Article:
Monday, December 15, 2008

Christmas? Bah humbug














Actually, we do do Christmas. We're off to buy a tree today, I think. Not an artificial one - the children wouldn't stand for it. And not even one in a pot, because we've tried repeatedly and they always die, no matter how much trouble we go to. I don't know though, I'm always tempted to try again one more time..

And we do gifts, just not expensive ones. And special food, just nothing over the top. Since I my mother and I parted company, we've been doing Christmas dinner our way, and this year that apparently means.. pizza! I don't even like pizza and so I don't think to serve it very often, but apparently the children do and that's what they want to eat.

We just don't spend excessively. We might skip on the crackers, for example, and we're certainly not tempted by big nights out at the theatre. We like to spend our time in more relaxed, more affordable ways!

All in all, our Christmases now fit quite easily into our budget, though it wasn't always the case in the dark distant past when I thought I had something to prove, or outdated traditions to maintain, or someone else's standards to keep up. Nobody really appreciated those efforts anyway.

If anyone asks me what I want for Christmas though, I might drop some hints for this book, which seems to sum up my attitude towards money and life. I'd like to read it though, just to check.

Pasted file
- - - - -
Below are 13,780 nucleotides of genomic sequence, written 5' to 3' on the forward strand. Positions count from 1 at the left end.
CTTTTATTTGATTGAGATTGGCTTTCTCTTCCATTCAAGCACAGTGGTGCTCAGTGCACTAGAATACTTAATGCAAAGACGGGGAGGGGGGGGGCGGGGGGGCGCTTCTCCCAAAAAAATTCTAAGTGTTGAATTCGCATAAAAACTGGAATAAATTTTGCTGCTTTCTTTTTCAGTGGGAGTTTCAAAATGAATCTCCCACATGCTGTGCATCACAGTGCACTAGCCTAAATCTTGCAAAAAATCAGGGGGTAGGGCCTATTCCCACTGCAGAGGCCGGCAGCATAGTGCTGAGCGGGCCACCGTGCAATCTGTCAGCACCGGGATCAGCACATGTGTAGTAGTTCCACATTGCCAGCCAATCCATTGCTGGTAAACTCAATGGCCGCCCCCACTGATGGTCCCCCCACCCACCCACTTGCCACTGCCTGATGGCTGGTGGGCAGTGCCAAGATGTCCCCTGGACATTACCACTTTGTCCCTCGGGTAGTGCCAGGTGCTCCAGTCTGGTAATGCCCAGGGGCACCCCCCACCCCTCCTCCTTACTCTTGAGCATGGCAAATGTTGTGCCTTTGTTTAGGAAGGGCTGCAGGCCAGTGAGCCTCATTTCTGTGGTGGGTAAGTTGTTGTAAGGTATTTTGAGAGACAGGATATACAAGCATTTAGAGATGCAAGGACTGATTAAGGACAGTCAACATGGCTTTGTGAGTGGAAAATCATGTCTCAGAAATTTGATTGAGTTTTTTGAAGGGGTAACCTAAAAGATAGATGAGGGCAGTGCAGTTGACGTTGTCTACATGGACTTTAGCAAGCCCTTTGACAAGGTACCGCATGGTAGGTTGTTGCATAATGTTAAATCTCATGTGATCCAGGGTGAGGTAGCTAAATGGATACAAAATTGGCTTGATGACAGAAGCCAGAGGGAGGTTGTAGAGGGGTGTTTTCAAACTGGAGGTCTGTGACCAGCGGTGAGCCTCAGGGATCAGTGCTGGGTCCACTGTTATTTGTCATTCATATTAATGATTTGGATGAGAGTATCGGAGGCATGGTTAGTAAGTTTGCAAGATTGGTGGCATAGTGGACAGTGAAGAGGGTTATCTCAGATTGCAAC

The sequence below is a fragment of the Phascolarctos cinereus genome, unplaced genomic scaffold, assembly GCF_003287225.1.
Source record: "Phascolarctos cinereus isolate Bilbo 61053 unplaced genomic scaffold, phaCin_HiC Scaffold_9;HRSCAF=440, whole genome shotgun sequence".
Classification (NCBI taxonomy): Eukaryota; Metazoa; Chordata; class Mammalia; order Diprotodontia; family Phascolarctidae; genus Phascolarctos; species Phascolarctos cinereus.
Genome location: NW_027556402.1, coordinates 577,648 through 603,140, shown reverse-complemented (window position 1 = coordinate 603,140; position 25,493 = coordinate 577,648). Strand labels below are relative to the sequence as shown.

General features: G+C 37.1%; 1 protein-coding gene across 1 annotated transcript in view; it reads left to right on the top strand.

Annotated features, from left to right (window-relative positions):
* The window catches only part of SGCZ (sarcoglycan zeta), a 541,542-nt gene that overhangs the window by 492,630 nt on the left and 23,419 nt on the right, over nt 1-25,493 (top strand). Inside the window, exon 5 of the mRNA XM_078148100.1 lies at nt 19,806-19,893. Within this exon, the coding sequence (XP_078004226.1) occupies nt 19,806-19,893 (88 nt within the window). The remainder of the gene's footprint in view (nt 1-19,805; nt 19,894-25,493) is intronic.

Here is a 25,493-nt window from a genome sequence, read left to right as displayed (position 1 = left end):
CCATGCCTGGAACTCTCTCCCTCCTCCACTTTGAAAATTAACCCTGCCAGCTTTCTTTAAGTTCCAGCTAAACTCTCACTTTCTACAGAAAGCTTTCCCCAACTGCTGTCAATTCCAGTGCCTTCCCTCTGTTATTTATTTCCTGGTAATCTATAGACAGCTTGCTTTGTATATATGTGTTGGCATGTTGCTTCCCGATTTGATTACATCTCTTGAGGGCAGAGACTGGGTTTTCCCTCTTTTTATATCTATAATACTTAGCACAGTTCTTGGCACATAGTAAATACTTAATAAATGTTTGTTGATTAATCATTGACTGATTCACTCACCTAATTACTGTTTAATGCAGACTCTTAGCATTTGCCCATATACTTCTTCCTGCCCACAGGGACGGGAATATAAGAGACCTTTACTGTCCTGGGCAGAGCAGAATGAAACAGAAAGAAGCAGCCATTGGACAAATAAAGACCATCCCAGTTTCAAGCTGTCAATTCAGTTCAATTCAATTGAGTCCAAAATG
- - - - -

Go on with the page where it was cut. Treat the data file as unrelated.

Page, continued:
2 Comments:

Blogger Allie said...

We do a real tree. It is my favourite bit of Christmas. It takes me back to the thrill of decorating the tree when I was little. Like you, we do the Christmas we can afford. We save a little every month in our local credit union and that basically pays for presents, tree and food. I know that I wouldn't enjoy a Christmas that I was going into debt for. It would ruin the enjoyment. I suspect this is what has always made me shy of loans. Lucky, really.

Pizza? Why not, indeed! I remember doing pasta one year when P was a baby. We couldn't be bothered with all the work of a more elaborate meal. These days, we do a more trad roast, albeit a veggie one. I think the key with this time of year is to do your best to just do whatever makes you happy. I really appreciate the break from work and routine and the chance to enjoy a change of pace and more family time. The danger, for me, lies in the 'run-up', which gets rather event heavy.

December 16, 2008 at 11:04 AM  
Blogger Riaz said...

Why do the British make a big celebration of Christmas? Millions of people in other countries celebrate Christmas but few nationalities elevate the event to the level the British do. Perhaps it has something to do with the fact that Britain is one of a tiny handful of countries that doesn't have a national day celebrated in a similar manner to Independence Day in the US or Bastille Day in France. Germany has its Oktoberfest and many countries celebrate the anniversary of a prominent event that took place in the past. The constituent nations of Britain have their Saint's Days but hardly anybody makes a big celebration of them with the exception of St. Patrick's day. Adults go to work and children go to school (and learn about Africa or Bangladesh instead of British culture) on days we should be celebrating. Therefore the British appear to make up for the lack of a national celebration by making Christmas their big event. Let's investigate...